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    Russia Eyes LNG Sales to Pakistan

Summary

Russia's prime minister Dmitry Medvedev has told the energy ministry to negotiate with Pakistan on the supply of LNG and conclude a three-year contract.

by: Dalga Khatinoglu; Ilham Shaban

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Natural Gas and LNG News, Asia/Oceania, Corporate, Import/Export, Political, Intergovernmental agreements, Supply/Demand, News By Country, Pakistan

Russia Eyes LNG Sales to Pakistan

Russia's prime minister Dmitry Medvedev has told the energy ministry to negotiate with Pakistan on the supply of LNG and conclude a three-year contract with the possibility of an extension, the government website said October 6. The talks will be between state giant Gazprom and state Pakistan LNG, but no volume was specified.

In October 2015, the energy ministers signed a $2.5bn deal to build a 1,100-km, 12.4bn m³/yr pipeline by the end of 2017 to carry gas from Karachi to Lahore, the North-South Pipeline. Russia agreed to lend $2bn against a 25-year contract, but the project never progressed.

Russia plans to export 9.9mn mt/yr in 2017 and the volume is projected to double to 20.8mn mt/yr in 2020 by which time Yamal LNG will be on line. Last year, about 68% of Russian LNG went Japan, 17% to South Korea and 12% to Taiwan. China’s share was a little more than 2%, according to BP.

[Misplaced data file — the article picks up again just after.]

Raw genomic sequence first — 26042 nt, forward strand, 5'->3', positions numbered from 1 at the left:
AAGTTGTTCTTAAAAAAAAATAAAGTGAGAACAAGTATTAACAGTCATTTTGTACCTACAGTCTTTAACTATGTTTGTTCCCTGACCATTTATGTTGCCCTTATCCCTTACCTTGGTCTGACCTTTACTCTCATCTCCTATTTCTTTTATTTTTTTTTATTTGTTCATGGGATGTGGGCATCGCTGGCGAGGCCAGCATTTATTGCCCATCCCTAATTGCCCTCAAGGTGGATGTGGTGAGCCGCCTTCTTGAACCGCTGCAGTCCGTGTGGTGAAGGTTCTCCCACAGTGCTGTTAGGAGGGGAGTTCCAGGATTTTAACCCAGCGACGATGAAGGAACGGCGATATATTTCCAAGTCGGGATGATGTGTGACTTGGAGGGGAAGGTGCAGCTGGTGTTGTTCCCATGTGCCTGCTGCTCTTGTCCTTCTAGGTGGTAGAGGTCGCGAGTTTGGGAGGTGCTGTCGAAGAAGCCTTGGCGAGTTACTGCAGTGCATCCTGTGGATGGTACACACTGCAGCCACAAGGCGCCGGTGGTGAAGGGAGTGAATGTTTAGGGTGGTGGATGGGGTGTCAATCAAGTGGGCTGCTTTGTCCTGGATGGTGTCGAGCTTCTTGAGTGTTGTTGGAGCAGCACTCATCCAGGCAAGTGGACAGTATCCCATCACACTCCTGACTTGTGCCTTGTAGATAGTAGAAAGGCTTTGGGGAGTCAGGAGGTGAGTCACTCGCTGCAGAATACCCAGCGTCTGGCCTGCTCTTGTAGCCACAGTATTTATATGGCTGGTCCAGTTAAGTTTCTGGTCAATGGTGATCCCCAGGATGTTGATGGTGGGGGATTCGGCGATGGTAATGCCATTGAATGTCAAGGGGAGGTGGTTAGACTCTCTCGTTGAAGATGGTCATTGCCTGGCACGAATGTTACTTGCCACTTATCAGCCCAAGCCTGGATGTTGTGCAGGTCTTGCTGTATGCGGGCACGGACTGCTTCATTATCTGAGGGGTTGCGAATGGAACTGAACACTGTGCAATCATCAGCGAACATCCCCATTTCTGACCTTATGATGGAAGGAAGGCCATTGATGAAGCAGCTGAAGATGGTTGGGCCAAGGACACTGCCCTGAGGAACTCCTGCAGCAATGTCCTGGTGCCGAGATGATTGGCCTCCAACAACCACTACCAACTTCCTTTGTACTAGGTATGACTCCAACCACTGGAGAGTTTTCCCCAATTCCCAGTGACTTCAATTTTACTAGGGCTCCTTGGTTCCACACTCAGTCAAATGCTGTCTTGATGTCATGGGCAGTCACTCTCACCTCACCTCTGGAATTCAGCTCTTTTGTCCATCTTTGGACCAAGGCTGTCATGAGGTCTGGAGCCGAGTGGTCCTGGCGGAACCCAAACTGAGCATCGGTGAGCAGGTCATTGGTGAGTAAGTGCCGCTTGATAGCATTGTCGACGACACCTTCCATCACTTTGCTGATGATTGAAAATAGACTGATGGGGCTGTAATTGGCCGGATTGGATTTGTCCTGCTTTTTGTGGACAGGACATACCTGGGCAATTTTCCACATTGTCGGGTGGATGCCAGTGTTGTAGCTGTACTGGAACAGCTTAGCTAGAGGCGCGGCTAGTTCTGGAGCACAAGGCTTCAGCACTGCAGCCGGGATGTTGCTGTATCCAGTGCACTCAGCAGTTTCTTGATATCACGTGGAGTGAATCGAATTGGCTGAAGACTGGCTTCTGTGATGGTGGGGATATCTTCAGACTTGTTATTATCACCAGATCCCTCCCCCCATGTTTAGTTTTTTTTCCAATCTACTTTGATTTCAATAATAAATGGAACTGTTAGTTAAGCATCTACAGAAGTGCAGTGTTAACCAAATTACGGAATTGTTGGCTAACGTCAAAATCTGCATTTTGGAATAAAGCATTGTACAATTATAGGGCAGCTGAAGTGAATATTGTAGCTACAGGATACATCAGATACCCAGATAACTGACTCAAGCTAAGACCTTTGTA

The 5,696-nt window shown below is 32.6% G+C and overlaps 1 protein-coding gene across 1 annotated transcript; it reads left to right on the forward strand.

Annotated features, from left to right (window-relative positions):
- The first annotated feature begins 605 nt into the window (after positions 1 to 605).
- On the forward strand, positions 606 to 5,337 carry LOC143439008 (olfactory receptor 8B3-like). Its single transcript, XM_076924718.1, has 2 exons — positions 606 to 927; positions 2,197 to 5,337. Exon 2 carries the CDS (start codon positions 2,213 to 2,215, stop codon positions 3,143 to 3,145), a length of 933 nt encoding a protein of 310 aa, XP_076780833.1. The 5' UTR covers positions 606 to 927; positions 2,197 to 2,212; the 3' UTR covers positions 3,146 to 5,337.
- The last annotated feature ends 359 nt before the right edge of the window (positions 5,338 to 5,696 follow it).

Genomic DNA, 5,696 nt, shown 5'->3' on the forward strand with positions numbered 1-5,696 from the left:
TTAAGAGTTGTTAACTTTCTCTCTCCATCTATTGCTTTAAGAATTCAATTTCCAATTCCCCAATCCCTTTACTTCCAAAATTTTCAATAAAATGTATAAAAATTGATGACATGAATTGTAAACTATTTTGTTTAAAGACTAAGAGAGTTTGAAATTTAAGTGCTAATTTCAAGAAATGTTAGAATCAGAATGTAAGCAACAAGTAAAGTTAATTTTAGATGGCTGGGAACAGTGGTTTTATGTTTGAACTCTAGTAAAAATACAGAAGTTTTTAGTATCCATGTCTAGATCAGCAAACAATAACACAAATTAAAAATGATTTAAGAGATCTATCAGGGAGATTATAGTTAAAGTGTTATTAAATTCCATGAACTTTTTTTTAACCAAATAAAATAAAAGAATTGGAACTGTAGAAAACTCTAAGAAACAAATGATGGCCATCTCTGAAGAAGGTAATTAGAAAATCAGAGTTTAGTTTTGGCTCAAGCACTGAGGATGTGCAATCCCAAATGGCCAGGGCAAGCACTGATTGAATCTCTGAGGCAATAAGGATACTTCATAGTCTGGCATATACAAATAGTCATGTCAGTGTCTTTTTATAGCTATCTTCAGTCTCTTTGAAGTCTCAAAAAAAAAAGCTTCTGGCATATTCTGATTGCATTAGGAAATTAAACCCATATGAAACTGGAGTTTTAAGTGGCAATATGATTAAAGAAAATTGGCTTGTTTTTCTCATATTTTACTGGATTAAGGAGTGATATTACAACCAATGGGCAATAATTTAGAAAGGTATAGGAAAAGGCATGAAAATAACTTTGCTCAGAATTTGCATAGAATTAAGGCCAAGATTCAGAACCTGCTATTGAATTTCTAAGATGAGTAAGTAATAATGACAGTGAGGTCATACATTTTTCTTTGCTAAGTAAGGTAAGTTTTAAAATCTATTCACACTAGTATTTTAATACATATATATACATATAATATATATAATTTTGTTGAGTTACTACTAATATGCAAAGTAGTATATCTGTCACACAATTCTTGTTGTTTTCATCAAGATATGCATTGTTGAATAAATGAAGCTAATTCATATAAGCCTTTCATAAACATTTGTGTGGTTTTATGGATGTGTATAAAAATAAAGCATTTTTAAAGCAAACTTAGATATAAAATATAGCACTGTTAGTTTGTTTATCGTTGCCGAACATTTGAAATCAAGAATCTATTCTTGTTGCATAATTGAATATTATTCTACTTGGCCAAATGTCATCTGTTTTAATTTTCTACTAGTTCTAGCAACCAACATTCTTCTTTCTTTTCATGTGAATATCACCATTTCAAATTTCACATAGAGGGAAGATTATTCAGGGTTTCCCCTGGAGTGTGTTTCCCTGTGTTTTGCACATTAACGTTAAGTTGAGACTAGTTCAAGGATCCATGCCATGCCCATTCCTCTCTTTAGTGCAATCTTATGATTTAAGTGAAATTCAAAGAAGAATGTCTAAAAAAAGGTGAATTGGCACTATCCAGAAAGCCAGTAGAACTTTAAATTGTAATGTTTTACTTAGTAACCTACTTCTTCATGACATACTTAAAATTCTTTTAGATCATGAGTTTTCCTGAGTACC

Pakistan imported 3mn mt LNG last year, mostly from Qatar; but its petroleum minister Shahid Abbasi told Reuters in July that the volume will be 4.5mn mt this year and it is projected to reach 30mn mt/yr by 2022, in which case it will be among the top five biggest LNG markets in the world.

The government report says that “according to Pakistani legislation, execution of the governmental draft agreement is a necessary condition for the parties’ designated organisations to sign commercial contracts on LNG supplies without holding tenders, as stipulated by the policy adopted by Islamabad. The agreement will remain in force for three years and will be automatically renewed for successive periods of three years upon the expiry of the initial and subsequent periods.”

 

Dalga Khatinoglu, Ilham Shaban